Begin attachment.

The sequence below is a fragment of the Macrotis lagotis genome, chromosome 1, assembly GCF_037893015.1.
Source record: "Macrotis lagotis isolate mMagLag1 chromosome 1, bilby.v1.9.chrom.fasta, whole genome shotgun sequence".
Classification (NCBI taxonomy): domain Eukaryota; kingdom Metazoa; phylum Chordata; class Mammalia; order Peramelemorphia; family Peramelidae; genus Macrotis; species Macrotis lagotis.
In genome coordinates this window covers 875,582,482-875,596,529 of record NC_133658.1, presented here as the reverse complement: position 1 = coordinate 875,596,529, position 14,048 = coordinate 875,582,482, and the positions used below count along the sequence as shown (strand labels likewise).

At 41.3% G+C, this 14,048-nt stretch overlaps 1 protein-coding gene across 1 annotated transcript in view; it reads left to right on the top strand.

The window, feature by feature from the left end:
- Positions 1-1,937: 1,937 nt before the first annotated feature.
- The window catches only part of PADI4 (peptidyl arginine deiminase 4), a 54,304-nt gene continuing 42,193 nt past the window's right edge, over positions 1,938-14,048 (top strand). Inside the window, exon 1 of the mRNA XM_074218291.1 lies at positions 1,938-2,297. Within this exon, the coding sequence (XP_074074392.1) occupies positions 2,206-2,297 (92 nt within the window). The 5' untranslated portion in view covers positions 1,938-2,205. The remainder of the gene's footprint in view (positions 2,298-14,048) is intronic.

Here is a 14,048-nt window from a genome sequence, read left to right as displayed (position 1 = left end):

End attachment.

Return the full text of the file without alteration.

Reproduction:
The sequence below is a fragment of the Macrotis lagotis genome, chromosome 1, assembly GCF_037893015.1.
Source record: "Macrotis lagotis isolate mMagLag1 chromosome 1, bilby.v1.9.chrom.fasta, whole genome shotgun sequence".
Classification (NCBI taxonomy): domain Eukaryota; kingdom Metazoa; phylum Chordata; class Mammalia; order Peramelemorphia; family Peramelidae; genus Macrotis; species Macrotis lagotis.
In genome coordinates this window covers 875,582,482-875,596,529 of record NC_133658.1, presented here as the reverse complement: position 1 = coordinate 875,596,529, position 14,048 = coordinate 875,582,482, and the positions used below count along the sequence as shown (strand labels likewise).

At 41.3% G+C, this 14,048-nt stretch overlaps 1 protein-coding gene across 1 annotated transcript in view; it reads left to right on the top strand.

The window, feature by feature from the left end:
- Positions 1-1,937: 1,937 nt before the first annotated feature.
- The window catches only part of PADI4 (peptidyl arginine deiminase 4), a 54,304-nt gene continuing 42,193 nt past the window's right edge, over positions 1,938-14,048 (top strand). Inside the window, exon 1 of the mRNA XM_074218291.1 lies at positions 1,938-2,297. Within this exon, the coding sequence (XP_074074392.1) occupies positions 2,206-2,297 (92 nt within the window). The 5' untranslated portion in view covers positions 1,938-2,205. The remainder of the gene's footprint in view (positions 2,298-14,048) is intronic.

Here is a 14,048-nt window from a genome sequence, read left to right as displayed (position 1 = left end):